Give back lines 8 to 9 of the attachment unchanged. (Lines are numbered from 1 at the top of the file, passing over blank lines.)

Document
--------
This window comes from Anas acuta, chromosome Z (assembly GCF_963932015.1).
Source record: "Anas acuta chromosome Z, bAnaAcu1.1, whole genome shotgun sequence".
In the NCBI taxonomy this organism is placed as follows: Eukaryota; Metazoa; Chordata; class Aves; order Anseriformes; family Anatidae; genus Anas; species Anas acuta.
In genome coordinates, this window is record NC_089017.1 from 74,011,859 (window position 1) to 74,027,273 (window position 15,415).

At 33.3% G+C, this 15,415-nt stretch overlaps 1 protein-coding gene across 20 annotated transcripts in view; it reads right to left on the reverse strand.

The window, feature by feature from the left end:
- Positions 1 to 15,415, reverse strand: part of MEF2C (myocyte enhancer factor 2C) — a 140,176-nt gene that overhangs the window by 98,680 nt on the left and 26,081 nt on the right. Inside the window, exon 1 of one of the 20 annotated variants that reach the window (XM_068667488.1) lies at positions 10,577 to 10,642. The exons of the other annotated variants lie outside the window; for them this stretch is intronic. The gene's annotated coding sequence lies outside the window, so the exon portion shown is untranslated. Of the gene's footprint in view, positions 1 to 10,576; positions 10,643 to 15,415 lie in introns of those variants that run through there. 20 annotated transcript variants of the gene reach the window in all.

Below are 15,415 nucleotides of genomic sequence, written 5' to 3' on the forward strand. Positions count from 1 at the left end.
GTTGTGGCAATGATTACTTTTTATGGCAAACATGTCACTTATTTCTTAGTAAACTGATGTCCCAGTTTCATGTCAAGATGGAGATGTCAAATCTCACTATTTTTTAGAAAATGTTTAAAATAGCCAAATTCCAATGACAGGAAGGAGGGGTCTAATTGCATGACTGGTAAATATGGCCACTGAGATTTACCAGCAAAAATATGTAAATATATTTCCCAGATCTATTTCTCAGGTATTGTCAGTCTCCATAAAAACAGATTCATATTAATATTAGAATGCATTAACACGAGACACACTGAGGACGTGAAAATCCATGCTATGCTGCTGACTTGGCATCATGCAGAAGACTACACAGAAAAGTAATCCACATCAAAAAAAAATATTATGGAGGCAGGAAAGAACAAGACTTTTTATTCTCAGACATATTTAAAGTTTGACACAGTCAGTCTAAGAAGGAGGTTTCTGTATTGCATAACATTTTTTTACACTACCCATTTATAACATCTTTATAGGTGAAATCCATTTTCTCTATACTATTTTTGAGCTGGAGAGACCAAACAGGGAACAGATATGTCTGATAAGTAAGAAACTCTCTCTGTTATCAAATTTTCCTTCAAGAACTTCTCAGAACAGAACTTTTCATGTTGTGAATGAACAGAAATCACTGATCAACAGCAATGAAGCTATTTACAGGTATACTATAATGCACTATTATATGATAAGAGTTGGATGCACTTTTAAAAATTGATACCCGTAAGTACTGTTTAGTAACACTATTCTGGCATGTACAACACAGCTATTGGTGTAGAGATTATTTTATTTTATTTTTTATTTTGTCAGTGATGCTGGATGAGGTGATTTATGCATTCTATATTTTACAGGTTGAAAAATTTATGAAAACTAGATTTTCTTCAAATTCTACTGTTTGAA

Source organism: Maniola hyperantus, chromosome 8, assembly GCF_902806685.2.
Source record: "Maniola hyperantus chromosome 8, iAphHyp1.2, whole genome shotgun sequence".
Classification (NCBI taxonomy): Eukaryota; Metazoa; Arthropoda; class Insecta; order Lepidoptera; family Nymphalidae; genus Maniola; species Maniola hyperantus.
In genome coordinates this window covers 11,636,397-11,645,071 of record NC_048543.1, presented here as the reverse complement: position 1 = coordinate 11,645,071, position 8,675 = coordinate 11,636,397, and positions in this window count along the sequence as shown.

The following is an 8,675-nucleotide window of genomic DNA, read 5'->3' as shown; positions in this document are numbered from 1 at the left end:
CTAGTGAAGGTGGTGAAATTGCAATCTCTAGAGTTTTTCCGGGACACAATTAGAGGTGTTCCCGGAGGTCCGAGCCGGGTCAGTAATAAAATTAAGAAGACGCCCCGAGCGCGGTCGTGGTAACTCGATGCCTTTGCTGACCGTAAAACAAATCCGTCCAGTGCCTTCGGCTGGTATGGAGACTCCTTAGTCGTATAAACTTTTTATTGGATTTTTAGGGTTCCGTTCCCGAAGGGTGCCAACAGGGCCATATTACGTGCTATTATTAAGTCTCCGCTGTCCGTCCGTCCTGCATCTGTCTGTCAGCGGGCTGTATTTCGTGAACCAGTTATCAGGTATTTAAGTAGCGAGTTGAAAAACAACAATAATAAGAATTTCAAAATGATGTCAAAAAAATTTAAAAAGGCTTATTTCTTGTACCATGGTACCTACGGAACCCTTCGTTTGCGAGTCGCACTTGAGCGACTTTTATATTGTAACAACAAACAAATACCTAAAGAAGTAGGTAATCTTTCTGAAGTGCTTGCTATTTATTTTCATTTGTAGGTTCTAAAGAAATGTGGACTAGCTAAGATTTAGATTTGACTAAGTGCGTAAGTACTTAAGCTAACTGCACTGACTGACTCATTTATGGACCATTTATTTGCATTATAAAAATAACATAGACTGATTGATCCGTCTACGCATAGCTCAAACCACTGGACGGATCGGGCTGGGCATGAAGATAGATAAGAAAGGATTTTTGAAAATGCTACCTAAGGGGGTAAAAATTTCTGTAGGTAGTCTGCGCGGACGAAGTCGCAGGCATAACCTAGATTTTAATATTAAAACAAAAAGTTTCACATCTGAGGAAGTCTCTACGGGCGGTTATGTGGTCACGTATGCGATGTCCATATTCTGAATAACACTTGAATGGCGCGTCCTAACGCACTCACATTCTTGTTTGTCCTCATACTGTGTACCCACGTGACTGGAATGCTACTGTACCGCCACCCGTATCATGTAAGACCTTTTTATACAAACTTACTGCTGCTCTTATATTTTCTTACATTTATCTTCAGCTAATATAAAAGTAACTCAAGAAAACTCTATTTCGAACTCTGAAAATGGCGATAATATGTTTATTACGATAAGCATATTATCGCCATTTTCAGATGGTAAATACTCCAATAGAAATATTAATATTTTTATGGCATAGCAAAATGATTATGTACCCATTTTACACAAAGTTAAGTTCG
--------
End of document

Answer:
Below are 15,415 nucleotides of genomic sequence, written 5' to 3' on the forward strand. Positions count from 1 at the left end.
GTTGTGGCAATGATTACTTTTTATGGCAAACATGTCACTTATTTCTTAGTAAACTGATGTCCCAGTTTCATGTCAAGATGGAGATGTCAAATCTCACTATTTTTTAGAAAATGTTTAAAATAGCCAAATTCCAATGACAGGAAGGAGGGGTCTAATTGCATGACTGGTAAATATGGCCACTGAGATTTACCAGCAAAAATATGTAAATATATTTCCCAGATCTATTTCTCAGGTATTGTCAGTCTCCATAAAAACAGATTCATATTAATATTAGAATGCATTAACACGAGACACACTGAGGACGTGAAAATCCATGCTATGCTGCTGACTTGGCATCATGCAGAAGACTACACAGAAAAGTAATCCACATCAAAAAAAAATATTATGGAGGCAGGAAAGAACAAGACTTTTTATTCTCAGACATATTTAAAGTTTGACACAGTCAGTCTAAGAAGGAGGTTTCTGTATTGCATAACATTTTTTTACACTACCCATTTATAACATCTTTATAGGTGAAATCCATTTTCTCTATACTATTTTTGAGCTGGAGAGACCAAACAGGGAACAGATATGTCTGATAAGTAAGAAACTCTCTCTGTTATCAAATTTTCCTTCAAGAACTTCTCAGAACAGAACTTTTCATGTTGTGAATGAACAGAAATCACTGATCAACAGCAATGAAGCTATTTACAGGTATACTATAATGCACTATTATATGATAAGAGTTGGATGCACTTTTAAAAATTGATACCCGTAAGTACTGTTTAGTAACACTATTCTGGCATGTACAACACAGCTATTGGTGTAGAGATTATTTTATTTTATTTTTTATTTTGTCAGTGATGCTGGATGAGGTGATTTATGCATTCTATATTTTACAGGTTGAAAAATTTATGAAAACTAGATTTTCTTCAAATTCTACTGTTTGAA